Consultation on indemnity cover launched

Consultation on indemnity cover launched

The Department for Health and Social Care has announced a consultation into indemnity cover for healthcare professionals who are not covered by existing or proposed state-backed schemes. They say that there are concerns that the current arrangements could prevent patients getting appropriate compensation and put healthcare professionals at risk of being personally liable for the costs of claims.

The consultation seeks views on two options:

  • leave arrangements as they are
  • change legislation to require healthcare professionals who are not covered by any state-backed scheme to hold cover that is regulated

Currently, all healthcare professionals who wish to practise in the UK are legally required to hold appropriate clinical negligence cover for the costs of claims and damages awarded to patients arising out of negligence.

There are concerns that the current arrangements held by healthcare professionals who are not covered by state-backed schemes could prevent patients getting appropriate compensation and put healthcare professionals at risk of being personally liable for the costs of claims.

This is because these arrangements are mostly discretionary, where the providers are not contractually obliged to meet the costs of any claim and are not subject to prudential or financial conduct regulation.

The groups that are likely to be most affected by any changes to the current indemnity arrangements are:

  • regulated professionals in the NHS who hold indemnity cover which is not currently regulated, such as primary care dentistry
  • private practice of medical doctors and other regulated healthcare professionals
  • healthcare professionals in Northern Ireland and Scotland who are not covered by any state-backed indemnity scheme, such as GPs.

Dental Protection response:

Raj Rattan, Dental Director at Dental Protection, said: “We are working with the Government on their proposal to regulate professional indemnity, contributing our knowledge and experience to ensure that members’ needs remain at the forefront of any decisions made. We are already exploring the best way to offer members an insurance product. So, should the Government decide all dentists and doctors need to hold a regulated policy of insurance for clinical negligence risks, we are confident we will be in a strong position to offer this as a benefit of membership to UK members.

“Any proposals to introduce regulation will be subject to public consultation and require legislation, so it will be some time before the details are agreed and any changes implemented. In the meantime, it is business as usual at Dental Protection.  As a mutual organisation, owned by and run purely for the benefit of members our priority is serving the best interests of all members as we have done for the past 125 years and will continue to do so long into the future.”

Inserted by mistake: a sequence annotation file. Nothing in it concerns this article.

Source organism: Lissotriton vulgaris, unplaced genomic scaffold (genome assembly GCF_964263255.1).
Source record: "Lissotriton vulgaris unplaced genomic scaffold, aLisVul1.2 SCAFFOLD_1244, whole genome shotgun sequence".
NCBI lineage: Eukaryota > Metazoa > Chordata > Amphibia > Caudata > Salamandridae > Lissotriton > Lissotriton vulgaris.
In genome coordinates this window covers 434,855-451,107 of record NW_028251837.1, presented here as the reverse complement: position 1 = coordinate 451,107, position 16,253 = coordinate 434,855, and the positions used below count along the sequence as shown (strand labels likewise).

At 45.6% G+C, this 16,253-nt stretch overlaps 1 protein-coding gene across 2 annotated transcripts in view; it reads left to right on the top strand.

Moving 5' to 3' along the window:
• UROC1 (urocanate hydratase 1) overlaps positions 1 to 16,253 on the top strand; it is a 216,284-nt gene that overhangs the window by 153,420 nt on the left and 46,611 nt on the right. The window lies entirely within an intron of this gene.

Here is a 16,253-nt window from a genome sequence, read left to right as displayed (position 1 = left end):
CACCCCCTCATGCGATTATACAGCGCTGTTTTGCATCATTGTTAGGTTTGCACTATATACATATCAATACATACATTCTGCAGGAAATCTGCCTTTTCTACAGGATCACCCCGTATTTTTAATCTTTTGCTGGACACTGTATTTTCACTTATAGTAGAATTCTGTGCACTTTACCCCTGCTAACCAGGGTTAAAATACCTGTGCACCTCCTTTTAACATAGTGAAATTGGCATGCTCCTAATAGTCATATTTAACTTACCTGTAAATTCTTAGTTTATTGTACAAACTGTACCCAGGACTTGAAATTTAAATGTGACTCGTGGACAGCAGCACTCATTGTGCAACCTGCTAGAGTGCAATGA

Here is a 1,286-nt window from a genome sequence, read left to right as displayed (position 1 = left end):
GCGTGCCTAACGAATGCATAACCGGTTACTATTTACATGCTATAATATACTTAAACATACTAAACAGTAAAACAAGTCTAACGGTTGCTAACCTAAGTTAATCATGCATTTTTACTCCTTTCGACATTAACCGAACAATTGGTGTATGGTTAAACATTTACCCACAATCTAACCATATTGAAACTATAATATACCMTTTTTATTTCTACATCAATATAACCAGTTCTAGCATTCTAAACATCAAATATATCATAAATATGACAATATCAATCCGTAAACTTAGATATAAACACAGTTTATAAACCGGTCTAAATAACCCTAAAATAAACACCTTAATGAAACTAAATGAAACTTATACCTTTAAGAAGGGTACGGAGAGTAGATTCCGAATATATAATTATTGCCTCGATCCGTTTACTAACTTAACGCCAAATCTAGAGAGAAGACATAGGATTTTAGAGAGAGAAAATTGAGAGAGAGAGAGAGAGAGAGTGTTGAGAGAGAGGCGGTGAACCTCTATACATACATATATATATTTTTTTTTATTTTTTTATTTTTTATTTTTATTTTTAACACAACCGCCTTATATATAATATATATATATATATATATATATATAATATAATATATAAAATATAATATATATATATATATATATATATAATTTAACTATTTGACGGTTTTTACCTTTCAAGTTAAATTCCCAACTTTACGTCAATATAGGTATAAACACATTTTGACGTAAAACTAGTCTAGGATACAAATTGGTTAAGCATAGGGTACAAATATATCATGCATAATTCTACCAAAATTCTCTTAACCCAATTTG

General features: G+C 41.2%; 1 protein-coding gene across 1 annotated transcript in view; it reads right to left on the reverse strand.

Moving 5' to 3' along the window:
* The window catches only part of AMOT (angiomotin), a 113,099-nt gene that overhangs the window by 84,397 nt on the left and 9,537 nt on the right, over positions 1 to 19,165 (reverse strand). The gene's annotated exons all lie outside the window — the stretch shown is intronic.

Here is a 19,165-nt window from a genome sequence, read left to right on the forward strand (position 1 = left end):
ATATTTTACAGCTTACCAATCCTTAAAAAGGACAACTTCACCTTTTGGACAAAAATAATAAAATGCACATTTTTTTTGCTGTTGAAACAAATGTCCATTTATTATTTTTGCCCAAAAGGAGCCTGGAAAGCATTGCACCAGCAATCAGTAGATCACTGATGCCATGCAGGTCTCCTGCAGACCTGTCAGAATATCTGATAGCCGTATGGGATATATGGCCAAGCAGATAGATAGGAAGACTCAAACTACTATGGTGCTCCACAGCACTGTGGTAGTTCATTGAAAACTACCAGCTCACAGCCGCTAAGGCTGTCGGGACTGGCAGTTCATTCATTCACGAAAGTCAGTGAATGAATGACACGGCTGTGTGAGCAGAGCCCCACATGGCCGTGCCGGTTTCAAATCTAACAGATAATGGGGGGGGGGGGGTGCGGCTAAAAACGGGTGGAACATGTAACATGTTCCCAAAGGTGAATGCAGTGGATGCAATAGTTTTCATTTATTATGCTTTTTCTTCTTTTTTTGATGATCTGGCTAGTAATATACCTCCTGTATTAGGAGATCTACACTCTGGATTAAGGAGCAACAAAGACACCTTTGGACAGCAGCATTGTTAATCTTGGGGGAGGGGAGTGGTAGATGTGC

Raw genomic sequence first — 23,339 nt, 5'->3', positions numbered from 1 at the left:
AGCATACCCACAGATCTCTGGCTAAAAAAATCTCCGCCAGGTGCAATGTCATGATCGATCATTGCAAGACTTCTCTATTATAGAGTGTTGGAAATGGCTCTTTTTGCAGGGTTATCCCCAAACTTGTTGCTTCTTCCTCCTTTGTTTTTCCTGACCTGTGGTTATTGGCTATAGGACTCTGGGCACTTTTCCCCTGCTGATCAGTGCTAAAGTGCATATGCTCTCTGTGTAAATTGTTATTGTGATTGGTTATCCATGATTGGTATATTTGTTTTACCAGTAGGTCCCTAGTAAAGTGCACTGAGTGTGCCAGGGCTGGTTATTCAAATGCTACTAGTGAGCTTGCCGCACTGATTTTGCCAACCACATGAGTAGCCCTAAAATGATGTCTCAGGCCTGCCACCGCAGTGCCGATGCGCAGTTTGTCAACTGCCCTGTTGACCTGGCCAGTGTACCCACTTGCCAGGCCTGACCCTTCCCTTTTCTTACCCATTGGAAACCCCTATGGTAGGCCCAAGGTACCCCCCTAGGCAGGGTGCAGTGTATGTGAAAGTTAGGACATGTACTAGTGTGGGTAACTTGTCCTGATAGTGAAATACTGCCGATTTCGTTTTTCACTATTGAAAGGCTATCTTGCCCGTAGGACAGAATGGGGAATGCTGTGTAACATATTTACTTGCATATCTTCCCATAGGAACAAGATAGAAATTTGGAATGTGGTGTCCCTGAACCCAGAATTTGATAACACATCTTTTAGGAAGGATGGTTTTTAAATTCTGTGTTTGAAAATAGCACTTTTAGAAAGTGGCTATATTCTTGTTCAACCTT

MDDUS response

Chief executive Chris Kenny said: “This consultation is yet another missed opportunity to tackle the real issues that drive rising costs for healthcare professionals. Instead of supporting choice and proposing concrete actions on legal reform that would make a real difference, the Government is seeking to impose a cost increase on health professionals by moving to an insurance-based model that will attract a 12% insurance premium tax. Patients will not be better protected – the document acknowledges that there is no evidence of harm in the UK from the current discretionary model. Doctors and dentists will gain no benefit. The only winner is the Treasury with its additional 12% premium tax income.

“In short, there is little evidence to support the proposals, nor indeed that there is a real problem to be resolved other than increasing competition and transparency. There does need to be consistent financial data from all participants in the market and there’s a case for access to the Financial Ombudsman in the event of disputes. These disproportionate proposals totally miss these opportunities to make a real difference quickly.

“We can at least welcome the fact that Government is consulting properly on this issue in a way that it has not done elsewhere. We therefore urge clinicians, their representative bodies and the devolved administrations to follow MDDUS’ lead and respond strongly to Government to urge them to focus on where change is really needed. But we will not let this unnecessary distraction interfere with our vital work of supporting our members day in and day out.  We are ready and able to continue to offer them excellent service and value for money no matter how this consultation ends.”

Link to consultation:

To respond to consultation go to:


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